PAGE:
Farming as time goes by
The daily newspaper tells us, as does the calendar, that summer is leaving us and fall is sneaking in quietly, but surely. But what really tells me that the harvest season is establishing itself is when the vast fields of Renk Seed Company seed corn – they line the rural highway that I travel daily – begin to get a tinge of brown and will soon be picked.
Seed corn being picked
On Monday this week, I dropped in at the Renk Seed office and asked sales director Jeff Renk when he would start the harvest that is always a month or two ahead of the farmer field corn combining startup. With a laugh, Jeff said, "We started today and quit a few minutes ago when a rain shower passed through."
So it's confirmed: the corn harvest season has arrived, at least on the seed corn growing fields at Renk Seed. "And this year's crop might be the best ever," Renk added.
That's a rather strong statement by Renk, considering that his family began producing seed corn in the early 1930s when universities were starting to push the benefits of hybrid corn. Renk Seed was in the forefront, growing and selling hybrid seed corn. Interestingly, in 1936 the farm, under the ownership of William and his two sons, Walter and Wilbur, was incorporated as William F. Renk and Sons, making it the first family farm to incorporate in the US.
Records or not?
Experts across the land are debating if this year's corn and soybean crops will be record breakers. The Aug. 10 severe storm, called a derecho – a widespread, long-lived, straight line wind storm that is associated with a fast-moving group of severe thunderstorms – will make a difference. Iowa officials said much of the corn and soybean crops in the path of the derecho would not be harvested. About 14 million acres, or 57% of Iowa's planted fields, were hit by the storm which had over 100-mile-per-hour winds, equal to an EF1 tornado.
Crops far ahead of last year
As for Wisconsin, the latest crop report says that areas needing rain the most got it last week, but about 30% of those areas still need moisture. The corn crop is four weeks ahead of last year and 11 days better than the five-year average. Soybeans are also about four weeks ahead of the last growing season and eight days ahead of average. All in all, the 2020 crop season looks good all across the state and might be remembered longer (by farmers) than the doom and gloom experienced earlier in the year.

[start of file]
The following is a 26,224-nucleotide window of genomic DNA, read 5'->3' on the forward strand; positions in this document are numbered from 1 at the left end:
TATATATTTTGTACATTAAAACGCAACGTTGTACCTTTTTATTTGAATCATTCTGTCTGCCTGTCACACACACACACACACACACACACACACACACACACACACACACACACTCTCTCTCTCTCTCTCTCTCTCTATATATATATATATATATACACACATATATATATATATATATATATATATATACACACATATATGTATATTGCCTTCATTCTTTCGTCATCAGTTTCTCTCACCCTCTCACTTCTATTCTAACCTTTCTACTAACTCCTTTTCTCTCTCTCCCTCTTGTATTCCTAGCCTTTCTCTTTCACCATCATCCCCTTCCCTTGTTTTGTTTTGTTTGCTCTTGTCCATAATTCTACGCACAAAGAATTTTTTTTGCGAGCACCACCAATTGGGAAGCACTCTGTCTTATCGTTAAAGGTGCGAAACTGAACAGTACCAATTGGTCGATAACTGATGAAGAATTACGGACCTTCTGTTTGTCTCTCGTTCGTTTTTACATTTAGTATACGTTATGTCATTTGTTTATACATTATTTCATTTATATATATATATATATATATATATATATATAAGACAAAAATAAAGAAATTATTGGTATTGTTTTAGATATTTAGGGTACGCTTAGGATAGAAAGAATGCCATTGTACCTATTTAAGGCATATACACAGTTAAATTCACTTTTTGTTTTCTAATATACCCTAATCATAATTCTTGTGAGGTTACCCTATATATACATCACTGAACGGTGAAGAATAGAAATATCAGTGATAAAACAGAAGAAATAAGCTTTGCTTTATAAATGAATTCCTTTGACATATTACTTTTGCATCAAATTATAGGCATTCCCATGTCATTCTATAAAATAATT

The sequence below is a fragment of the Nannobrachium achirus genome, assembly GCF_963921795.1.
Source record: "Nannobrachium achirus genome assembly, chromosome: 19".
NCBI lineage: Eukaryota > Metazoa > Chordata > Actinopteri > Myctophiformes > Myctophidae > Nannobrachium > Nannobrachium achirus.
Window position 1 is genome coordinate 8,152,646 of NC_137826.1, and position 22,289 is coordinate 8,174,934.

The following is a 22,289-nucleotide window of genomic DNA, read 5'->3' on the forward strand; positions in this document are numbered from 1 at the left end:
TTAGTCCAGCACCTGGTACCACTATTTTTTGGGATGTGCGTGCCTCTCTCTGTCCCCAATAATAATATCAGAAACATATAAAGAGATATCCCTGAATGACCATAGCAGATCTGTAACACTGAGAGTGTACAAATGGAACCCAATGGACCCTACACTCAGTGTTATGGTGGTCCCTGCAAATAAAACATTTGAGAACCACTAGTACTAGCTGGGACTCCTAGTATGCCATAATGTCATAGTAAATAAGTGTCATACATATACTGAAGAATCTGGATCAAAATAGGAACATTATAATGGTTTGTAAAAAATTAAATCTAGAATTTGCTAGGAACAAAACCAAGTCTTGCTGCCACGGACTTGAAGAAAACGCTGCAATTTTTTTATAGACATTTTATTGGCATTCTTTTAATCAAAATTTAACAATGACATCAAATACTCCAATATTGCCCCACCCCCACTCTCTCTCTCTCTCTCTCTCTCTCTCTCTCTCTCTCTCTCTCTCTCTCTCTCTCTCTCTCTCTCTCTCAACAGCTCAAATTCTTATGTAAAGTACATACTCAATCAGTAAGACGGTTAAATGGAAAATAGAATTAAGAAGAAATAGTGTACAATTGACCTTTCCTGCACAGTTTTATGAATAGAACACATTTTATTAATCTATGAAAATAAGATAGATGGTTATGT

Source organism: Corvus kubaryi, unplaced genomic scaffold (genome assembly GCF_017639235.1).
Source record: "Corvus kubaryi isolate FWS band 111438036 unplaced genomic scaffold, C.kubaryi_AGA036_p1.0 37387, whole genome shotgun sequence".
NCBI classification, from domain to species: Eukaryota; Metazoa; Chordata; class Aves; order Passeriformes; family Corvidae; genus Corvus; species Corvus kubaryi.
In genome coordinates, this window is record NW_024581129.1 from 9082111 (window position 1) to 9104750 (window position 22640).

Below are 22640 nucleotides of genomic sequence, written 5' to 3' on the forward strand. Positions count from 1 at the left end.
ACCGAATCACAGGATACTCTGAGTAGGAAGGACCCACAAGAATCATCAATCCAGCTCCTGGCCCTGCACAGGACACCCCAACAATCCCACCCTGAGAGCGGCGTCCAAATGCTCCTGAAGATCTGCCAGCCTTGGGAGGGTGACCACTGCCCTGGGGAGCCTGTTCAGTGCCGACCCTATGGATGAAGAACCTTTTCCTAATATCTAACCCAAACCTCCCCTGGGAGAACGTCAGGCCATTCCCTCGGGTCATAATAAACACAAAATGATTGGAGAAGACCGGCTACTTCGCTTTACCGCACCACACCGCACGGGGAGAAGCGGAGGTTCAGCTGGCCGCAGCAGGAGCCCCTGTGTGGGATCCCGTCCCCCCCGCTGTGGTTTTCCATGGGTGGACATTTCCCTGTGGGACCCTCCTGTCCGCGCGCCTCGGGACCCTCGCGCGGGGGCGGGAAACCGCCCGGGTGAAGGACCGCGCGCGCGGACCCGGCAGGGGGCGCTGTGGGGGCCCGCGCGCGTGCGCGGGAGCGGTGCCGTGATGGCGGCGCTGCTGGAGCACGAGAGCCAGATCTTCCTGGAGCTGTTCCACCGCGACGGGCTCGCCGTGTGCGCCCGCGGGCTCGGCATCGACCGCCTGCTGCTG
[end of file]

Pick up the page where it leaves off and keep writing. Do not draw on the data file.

A friend recently asked me a good question: "Whatever happened to the milk dumping we heard so much about earlier this year?"
My reply: Well, it did happen, but not for very long, and it did mess many farmer's lives up a good bit. One must remember that cutting or adding milk production in a dairy herd is not easy nor done fast. Actually, the cut backs by dairy processors were required over a short period and the logical response was to cull or sell cows, which many did.
Then the scene changed and the processors said, "Go back to full production, we need the milk." Dairy producers then had to make a full turnaround and try to get that lost production back, which isn't easy, but the income lost during the cutback had to be reclaimed somehow. And my guess is that the transition both ways was by and large carried out by dairy producers who are innovative, smart and so good at what they do, that they did it.
Milk price booms
Did it pay off? The Aug. 31 USDA report says, "The Wisconsin all-milk price for July was $22.30 per hundredweight, $2.80 higher than last month and $3.50 above a year ago. It also points out that the US all-milk price was $20.50 per cwt., $1.80 lower than Wisconsin's price, but $2.40 higher than last month. All of the 24 major milk producing states had a higher price when compared with June. To the surprise of many, the milk and dairy product consumption has risen during the COVID-19 stay-home period as people eat more breakfast using cereal and milk.
Exports up big time
At the same time, US dairy exports in June were up 28% by volume and 22% by value, capping a first half of double-digit growth. This year's gains have been all the more impressive in that they came during one of the most disrupted dairy trade environments in history. Remember, however, cheese exported in June was purchased during the low, low cheese prices of months earlier, meaning these high export figures may change along with the higher cheese prices since.
20 years already
Robotic milking is regularly in the farm news as stories of dairy farms adding robots to new or remodeled construction appear. Many young farmers and consumers don't even blink an eye anymore as robots are talked about and used. But it's been only 20 years since US dairying was introduced to robotic milking at an open house held on a summer day in 2000 at the Knigge farm near Omro. It was indeed a historic event as these were the first dairy robots installed in the US. Yes, I was there and wrote a national story for the Farm Journal.
Pete and Theo Knigge and son Charlie installed two Lely robots to milk about 130 cows while cropping 600 acres of alfalfa, corn, soybeans, oats and wheat and raising some 170 heifers, calves and steers. I know there were skeptics in the crowd who didn't believe cows could be milked without human hands, although robots had been used in The Netherlands for years.
It's now 20 years later and the Knigges still milk the same number of cows with their two (now second generation) robots that indeed did and do work. Time passes fast!
Congrats to Tom and Sandy Morris of Amery, who started the monthly Cattle Connection 30 years ago to "connect buyers and sellers coast to coast." Yes, you do it.
John F. Oncken is owner of Oncken Communications. He can be reached at 608-837-7406 or email him at firstname.lastname@example.org.